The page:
The higher we skinned up Marcy, the clearer if became that the ski down was going to be more physically challenging than the skin up. Controlling your speed on steep, narrow trails is tough enough if you’ve ridden a lift up, let alone when you’ve tired out your legs by climbing up over 2200 vertical feet (that’s more than many “large” alpine areas offer). In many spots, the trail was only four to six feet wide, bumpy and uneven, with rocks and trees on both sides. Letting yourself go too fast was an invitation to disaster, and if you hit a tree in the backcountry, there’s no friendly ski patroller close by to quickly haul you out on a toboggan. So it was up to us to keep ourselves safe.
For the more moderate pitches of the descent, we kept the skins on our skis, which actually helped slow them down. But sliding skins-on meant losing a large degree of edge control and the ability to sideslip. So it was a tradeoff, and we took the skins off to ski the steeper spots and relied on technique.
Controlling speed on the steeps without skins meant snowplowing in spots, using your legs as long-travel shock absorbers in the bumps, skidding sharp, quick, short-radius turns (much like skiing bumps) wherever you could, and stopping often to catch both your breath and a glimpse of what was ahead. In other words, whenever you had space, you did whatever you could to slow down and control your speed for safety. That kind of skiing, where you can’t relax even for a second, is very, very tiring. The more uptight you are, the more energy you expend, the more tired you get, the more uptight you become. It’s a vicious cycle. I had to stop often, which slowed our egress from the mountain considerably. What I really wanted was a parachute—but that would have gotten tangled in the trees. No matter how good you are on open Alpine terrain, even in the bumps, this is a different skill set, one that needs practice. By the time we were halfway down, I was just getting comfortable with it. Only when the trail flattened out a little could I begin to relax and really enjoy the ride.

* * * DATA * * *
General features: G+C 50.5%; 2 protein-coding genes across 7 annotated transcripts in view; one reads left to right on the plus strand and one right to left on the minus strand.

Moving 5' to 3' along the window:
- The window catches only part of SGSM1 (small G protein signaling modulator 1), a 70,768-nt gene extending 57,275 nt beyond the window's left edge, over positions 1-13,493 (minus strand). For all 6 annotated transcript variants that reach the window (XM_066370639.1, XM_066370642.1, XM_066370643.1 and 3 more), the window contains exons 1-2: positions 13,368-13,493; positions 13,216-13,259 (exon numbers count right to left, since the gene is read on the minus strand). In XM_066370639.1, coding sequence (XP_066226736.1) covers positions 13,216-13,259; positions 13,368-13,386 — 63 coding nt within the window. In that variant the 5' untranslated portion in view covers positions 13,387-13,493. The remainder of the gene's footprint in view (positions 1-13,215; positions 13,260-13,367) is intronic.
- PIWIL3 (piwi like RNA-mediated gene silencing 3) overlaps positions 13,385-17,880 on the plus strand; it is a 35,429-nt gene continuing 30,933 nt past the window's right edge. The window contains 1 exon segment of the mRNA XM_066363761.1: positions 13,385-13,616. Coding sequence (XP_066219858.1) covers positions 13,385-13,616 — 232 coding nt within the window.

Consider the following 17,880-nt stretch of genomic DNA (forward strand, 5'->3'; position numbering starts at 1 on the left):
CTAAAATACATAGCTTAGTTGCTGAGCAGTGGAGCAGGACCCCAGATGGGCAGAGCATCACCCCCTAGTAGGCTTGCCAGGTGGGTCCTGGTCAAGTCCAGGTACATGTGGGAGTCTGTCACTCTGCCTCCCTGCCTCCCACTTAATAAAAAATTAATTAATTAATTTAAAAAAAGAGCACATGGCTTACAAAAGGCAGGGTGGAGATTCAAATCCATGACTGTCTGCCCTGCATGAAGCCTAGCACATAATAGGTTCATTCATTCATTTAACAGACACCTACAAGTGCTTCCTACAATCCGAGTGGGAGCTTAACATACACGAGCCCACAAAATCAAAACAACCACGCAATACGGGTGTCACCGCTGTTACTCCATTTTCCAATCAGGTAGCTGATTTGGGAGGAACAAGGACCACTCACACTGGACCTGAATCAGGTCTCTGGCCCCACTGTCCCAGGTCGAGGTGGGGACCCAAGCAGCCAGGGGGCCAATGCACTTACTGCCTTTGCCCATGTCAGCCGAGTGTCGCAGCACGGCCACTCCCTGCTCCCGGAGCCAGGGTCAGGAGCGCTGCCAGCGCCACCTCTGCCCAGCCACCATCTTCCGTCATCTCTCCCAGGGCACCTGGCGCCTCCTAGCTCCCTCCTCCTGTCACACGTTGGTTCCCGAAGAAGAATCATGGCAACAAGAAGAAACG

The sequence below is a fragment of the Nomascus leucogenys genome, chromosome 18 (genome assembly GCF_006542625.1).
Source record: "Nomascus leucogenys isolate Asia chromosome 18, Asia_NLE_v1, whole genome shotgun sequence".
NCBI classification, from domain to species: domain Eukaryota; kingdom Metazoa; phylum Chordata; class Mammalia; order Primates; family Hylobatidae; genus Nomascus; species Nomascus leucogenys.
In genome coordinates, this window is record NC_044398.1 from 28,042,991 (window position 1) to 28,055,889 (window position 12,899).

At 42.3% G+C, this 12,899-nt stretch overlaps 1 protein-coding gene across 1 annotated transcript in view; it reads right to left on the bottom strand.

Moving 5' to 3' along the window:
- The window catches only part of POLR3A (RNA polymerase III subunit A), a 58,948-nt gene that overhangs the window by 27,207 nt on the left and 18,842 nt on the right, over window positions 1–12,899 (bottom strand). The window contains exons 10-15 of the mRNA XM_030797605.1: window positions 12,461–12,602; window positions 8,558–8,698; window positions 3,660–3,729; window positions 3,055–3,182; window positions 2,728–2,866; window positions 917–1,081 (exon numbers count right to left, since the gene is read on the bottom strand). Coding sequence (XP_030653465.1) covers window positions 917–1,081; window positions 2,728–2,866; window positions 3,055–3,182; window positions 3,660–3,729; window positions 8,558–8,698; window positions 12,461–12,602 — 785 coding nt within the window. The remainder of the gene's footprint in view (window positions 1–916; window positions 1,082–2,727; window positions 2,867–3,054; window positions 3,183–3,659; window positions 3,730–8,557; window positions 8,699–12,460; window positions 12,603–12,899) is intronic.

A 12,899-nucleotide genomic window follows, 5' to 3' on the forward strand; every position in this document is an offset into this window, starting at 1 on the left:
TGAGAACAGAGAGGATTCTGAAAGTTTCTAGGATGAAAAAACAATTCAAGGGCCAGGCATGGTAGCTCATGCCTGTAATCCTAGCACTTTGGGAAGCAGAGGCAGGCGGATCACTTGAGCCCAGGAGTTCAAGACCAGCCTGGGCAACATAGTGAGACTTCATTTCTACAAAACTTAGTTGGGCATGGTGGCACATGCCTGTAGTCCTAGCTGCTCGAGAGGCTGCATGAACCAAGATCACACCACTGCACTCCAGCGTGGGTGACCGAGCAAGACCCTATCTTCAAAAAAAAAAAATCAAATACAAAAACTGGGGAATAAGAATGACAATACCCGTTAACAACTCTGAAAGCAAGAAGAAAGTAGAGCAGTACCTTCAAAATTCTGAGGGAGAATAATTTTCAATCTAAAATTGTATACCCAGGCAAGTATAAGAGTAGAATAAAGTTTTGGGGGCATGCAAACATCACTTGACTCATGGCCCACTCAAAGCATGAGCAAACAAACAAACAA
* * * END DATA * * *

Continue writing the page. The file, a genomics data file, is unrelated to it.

The last couple of miles to Marcy Dam were on relatively gentle terrain and a total hoot. It was like riding a kids roller coaster. Dan told us he’d normally ease his clients into backcountry skiing with a day on milder terrain before tackling Marcy. In retrospect, that probably would have been a good idea for us, too. Next time. And there WILL be a next time; although I had been “Aiming High,” I hadn’t gotten quite high enough. I’ll be back, in better shape, more experienced and better prepared, and with an earlier start to what I know will be a great day outdoors.
If You Go: What You Need To Know For Tackling Mount Marcy on Skis
Where To stay: You have two basic choices for tackling Mount Marcy. First is the “luxury” option. Base in Lake Placid and enjoy all the amenities of civilization, including hotels, spas, shops and great restaurants before you hit the backcountry. We stayed at the super comfortable Golden Arrow Lakeside Resort and ate a couple of times in their excellent Generations Restaurant.
Guide service: While there are several guide services in the Lake Placid area, we went with Eastern Mountain Sports , a company I’ve climbed with before. Guide Dan Sandberg did an excellent job of explaining what we were facing and encouraging us to push to our limits, all while keeping us as safe as possible. If he was disappointed that we didn’t make the summit, he never showed it.